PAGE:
Contact: Steve Wax, (503) 944-2271,
Nick Moroni, (212) 364-5371,
Michelle Feldman, (212) 364-5961,
(Salem, OR – June 30, 2015) – Gov. Kate Brown signed into law on June 25, 2015 HB 3206, which improve access to DNA testing for those seeking to prove they were wrongly convicted by removing the incarceration requirement and by creating a fairer standard for accessing testing.
“This legislation vastly improves the existing law, which has only helped one Oregonian access post-conviction DNA testing that we are aware of,” said Aliza Kaplan, co-founder of the Oregon Innocence Project. “The state legislature and governor should be commended for taking this step to better enable the innocent to get the justice they deserve.”
Under the old law, those seeking testing for certain crime categories had to be incarcerated in order to access testing, but people wrongly convicted of felonies continue to face hardship after they are released from prison. Those wrongly convicted of sexual assaults have the added stigma of having to live as a registered sex offender. Under the new law, incarceration is no longer a requirement of testing for certain crime categories. Twenty-three of the 330 DNA exonerations involved people whose testing occurred when they were no longer incarcerated.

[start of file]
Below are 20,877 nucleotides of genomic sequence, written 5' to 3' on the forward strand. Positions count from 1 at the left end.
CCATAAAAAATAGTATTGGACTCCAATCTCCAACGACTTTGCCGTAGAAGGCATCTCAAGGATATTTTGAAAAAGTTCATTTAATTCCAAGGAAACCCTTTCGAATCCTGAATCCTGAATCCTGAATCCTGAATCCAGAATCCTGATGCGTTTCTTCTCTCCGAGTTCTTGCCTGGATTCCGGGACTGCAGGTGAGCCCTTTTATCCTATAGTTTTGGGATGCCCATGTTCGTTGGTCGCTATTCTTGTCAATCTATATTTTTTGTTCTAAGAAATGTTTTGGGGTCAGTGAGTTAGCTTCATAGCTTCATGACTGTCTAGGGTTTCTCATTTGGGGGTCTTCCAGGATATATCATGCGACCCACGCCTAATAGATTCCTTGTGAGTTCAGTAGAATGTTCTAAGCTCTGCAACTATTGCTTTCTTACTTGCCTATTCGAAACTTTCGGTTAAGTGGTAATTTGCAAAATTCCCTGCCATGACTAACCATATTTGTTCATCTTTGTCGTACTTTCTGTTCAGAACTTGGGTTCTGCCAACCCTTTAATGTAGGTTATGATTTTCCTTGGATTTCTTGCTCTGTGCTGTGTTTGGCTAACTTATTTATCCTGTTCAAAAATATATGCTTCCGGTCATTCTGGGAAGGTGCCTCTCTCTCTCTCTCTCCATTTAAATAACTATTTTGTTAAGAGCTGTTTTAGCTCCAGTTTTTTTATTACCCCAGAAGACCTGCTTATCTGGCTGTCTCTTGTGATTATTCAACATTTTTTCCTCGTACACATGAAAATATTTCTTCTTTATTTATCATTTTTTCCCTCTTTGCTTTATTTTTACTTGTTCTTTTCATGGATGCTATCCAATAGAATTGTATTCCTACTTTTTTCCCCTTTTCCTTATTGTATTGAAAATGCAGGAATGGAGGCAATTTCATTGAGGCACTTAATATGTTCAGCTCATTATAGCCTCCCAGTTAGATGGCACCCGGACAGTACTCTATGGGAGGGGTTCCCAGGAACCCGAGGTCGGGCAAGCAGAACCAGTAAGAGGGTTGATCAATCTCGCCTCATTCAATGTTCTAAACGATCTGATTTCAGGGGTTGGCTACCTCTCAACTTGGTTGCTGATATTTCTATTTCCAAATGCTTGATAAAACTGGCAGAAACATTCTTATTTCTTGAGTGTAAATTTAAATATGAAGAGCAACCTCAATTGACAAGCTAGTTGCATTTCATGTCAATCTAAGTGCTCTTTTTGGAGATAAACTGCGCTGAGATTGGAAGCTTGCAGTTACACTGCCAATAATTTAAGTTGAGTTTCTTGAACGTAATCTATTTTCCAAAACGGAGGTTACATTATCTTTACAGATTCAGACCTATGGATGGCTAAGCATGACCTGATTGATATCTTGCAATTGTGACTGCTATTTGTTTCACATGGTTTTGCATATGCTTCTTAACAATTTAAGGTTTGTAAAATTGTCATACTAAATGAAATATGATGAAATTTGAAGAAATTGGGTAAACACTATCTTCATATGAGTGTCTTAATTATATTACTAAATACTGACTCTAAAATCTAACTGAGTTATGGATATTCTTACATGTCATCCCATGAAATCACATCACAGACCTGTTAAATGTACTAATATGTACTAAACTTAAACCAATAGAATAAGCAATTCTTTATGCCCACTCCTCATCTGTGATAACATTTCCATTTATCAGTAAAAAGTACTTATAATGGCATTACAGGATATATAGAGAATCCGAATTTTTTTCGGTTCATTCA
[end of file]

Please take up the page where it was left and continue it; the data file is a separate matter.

The old law also required those seeking testing to prove that testing would “establish actual innocence.” Under the new law courts can permit testing where it would “lead to a finding of actual innocence.” This new standard permits testing in cases where DNA testing by itself would not necessarily prove innocence but could be combined with other evidence to prove innocence. The new law also creates greater transparency by requiring courts to provide a reason for granting or denying an application for testing.
“In addition to improving access to DNA testing, HB 3206 would also enhance public safety. When an innocent person is wrongfully convicted, the real criminal can be out harming others,” says legal director Steve Wax. Nationally, real perpetrators were identified in 162 of the nation’s 330 wrongful convictions proven by DNA evidence. Those real perpetrators went on to commit 145 additional crimes, including 78 rapes, and 34 murders.